The politics of crashed UIA flight 752

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Prime Minister Justin Trudeau updates Canadians at the National Press Theatre in Ottawa concerning the deadly plane crash in Iran. Image: Screenshot/Justin Trudeau

It's heartbreaking, listening to family and friends of people who died on UIA flight 752. Like the young woman in B.C. whose parents were doctors and came here from Iran in 2013, for her sake. She's trying to bring their bodies back because, she says, they felt most at home here.

That's a kind of Canadian magic. Elsewhere they'd likely be seen as Iranians who moved here. For most of us and for them, they're Canadians. People who come here from conflict zones often say they felt instantly at home because of the acceptance. The horror of this disaster was: even when you left the Mideast, it didn't leave you. You return for a wedding or visit and this happens. There's no escape.

There's been a growing consensus that the crash wasn't a "normal" one. The plane was new and generally reliable. Pilots were experienced. Takeoff was routine. Then crash. A former director of the U.S. Transportation Safety Board said investigators should put an attack "at the top of their agenda." Iran started a criminal inquiry. Its latest statement -- that it's the result of a fire on-board -- left open the cause of the fire.

It seemed weirdly coincidental that two hours before, Iran fired missiles at U.S. bases in Iraq, in response to a U.S. assassination. Sure, coincidences happen but, y'know.

So there'd been speculation on who might have attacked the plane. The Iranian military. (Though what sense did that make?) A Ukraine official suggested a Russian missile supplied to Iran. (But Ukraine's desperate to mollify the U.S.) Someone gone "rogue." Now U.S. sources are "increasingly certain" that Iran itself shot down the plane with a missile -- mistakenly, and Canada concurs.

There's no reason to automatically trust U.S. intelligence sources, as Trump himself likes to observe. But if this turns out to be true, it will be a hideous mirror version of another downed plane in the same neighbourhood, about 30 years ago. In fact, it's odd that the incident was only rarely cited this week.

The first thought for anyone in the Mideast or with knowledge of it would surely have been that 1988 crash of an Iranian airliner. It left Tehran and was shot down by a U.S. ship in Iranian waters. It was during the Iran-Iraq War, which had interference by the U.S. all over it. Two-hundred and ninety people died. The captain of the ship misidentified the plane, perhaps due to his own zeal or desire to get into the action, as described by colleagues. The U.S. tried denial and blaming Iran instead, then admitted they'd done it and paid a settlement to families of victims (without accepting legal responsibility -- shades of Weinstein!).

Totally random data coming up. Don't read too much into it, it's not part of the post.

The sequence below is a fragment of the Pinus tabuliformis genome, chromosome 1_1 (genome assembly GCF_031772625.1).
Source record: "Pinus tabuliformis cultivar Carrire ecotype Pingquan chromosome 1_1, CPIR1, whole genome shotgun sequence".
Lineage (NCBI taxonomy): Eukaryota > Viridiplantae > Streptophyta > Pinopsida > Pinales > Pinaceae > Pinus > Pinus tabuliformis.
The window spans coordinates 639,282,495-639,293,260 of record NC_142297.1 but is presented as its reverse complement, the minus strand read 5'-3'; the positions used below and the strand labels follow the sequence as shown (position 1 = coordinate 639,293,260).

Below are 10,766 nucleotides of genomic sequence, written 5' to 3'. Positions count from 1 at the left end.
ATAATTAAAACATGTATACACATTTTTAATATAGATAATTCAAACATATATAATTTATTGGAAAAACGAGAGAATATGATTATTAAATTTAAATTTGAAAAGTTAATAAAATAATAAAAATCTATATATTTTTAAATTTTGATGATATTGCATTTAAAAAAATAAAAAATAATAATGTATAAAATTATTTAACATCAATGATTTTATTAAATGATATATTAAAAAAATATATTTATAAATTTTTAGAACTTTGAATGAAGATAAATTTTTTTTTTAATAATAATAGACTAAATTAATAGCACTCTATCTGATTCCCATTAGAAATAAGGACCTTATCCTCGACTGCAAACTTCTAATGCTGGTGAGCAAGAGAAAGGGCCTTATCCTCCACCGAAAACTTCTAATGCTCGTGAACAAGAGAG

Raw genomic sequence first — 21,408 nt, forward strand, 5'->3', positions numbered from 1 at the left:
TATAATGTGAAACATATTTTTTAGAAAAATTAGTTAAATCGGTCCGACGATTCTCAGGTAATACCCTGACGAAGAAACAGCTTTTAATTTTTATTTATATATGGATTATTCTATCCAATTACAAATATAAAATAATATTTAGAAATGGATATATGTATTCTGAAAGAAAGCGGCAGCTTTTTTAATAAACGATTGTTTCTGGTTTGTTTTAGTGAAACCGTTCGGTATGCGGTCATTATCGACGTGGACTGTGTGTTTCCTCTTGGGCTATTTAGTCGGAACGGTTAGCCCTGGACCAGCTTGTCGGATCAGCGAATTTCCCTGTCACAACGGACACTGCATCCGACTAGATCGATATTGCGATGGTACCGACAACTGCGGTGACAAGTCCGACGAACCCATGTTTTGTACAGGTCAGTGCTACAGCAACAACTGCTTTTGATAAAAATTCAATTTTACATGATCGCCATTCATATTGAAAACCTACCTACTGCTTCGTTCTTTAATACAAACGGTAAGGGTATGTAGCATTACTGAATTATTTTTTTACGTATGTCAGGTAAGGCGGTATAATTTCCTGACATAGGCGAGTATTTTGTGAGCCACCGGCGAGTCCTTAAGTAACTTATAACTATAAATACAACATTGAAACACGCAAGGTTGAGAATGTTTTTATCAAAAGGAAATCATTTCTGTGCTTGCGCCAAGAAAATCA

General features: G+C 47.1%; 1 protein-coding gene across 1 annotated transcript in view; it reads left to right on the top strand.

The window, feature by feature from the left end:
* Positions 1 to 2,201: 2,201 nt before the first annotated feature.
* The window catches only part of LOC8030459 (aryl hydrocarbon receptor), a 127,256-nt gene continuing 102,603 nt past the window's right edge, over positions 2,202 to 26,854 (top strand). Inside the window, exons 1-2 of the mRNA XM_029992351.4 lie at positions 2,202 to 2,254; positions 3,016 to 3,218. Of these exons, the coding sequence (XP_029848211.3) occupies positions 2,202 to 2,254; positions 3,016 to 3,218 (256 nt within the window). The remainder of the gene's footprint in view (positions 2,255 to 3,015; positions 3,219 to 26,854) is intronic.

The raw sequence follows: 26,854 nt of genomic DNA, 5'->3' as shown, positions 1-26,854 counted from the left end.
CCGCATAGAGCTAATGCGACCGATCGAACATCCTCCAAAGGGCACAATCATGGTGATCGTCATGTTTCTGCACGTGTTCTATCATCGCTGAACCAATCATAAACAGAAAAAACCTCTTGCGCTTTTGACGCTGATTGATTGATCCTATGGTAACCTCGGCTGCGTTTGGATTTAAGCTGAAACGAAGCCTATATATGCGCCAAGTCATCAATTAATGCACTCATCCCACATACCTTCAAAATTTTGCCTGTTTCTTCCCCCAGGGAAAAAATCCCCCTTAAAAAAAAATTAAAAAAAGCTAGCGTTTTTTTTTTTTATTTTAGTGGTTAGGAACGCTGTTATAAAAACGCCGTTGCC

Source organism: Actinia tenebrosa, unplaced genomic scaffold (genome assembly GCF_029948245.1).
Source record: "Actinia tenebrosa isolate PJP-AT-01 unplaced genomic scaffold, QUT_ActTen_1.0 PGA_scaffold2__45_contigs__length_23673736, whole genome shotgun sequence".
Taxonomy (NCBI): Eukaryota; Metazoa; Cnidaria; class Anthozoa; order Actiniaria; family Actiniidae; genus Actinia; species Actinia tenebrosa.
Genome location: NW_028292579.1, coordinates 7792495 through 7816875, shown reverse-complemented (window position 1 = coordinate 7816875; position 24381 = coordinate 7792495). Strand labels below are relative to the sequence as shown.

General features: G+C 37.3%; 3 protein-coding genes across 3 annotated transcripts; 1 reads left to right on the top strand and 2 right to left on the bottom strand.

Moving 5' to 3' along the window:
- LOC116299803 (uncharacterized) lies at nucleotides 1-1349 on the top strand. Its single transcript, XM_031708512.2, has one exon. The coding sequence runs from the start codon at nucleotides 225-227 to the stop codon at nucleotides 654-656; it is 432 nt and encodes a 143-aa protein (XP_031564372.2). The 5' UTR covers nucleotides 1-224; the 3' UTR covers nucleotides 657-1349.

Now a plane again takes off from Tehran in a fraught moment. Who's involved? Iran, Iraq, the U.S. Nerves are edgy. Decisions must be made in short time frames. Overreactions are predictable. And the victims are innocent.

If it turns out that Iran did this mistakenly, like the U.S. 30 years go, or even that the U.S. did it again -- what will it show? That antagonists in these situations often have surprisingly much in common. The way that George W. Bush and Saddam Hussein somehow deserved each other, in their time of mutual infamy.

None of it, true or not, will change what happened. Could it have been avoided? Everyone has their own dog in these hunts, so here's my contribution.

What if the U.S. hadn't messed so infernally in the Mideast, for so long? In 1953, when it instigated a coup against a democratically elected Iranian government. In 1980, when it encouraged Iraq to attack Iran, followed by an eight-year bloodbath, to undermine the Iranian revolution of a year before. In 2003, by invading Iraq catastrophically for the region and the world. Last week's assassination, leading to this week's response. That's a very short list.

Without the U.S., there'd doubtless be other disasters in the region. But without all or even some of those interventions, the people who died on that plane would, or at least might, be at home, in Canada, with those who love them, now. The least they can do is let people there mess up on their own.

Rick Salutin writes about current affairs and politics. This column was first published in the Toronto Star.

Image: Screenshot/Justin Trudeau

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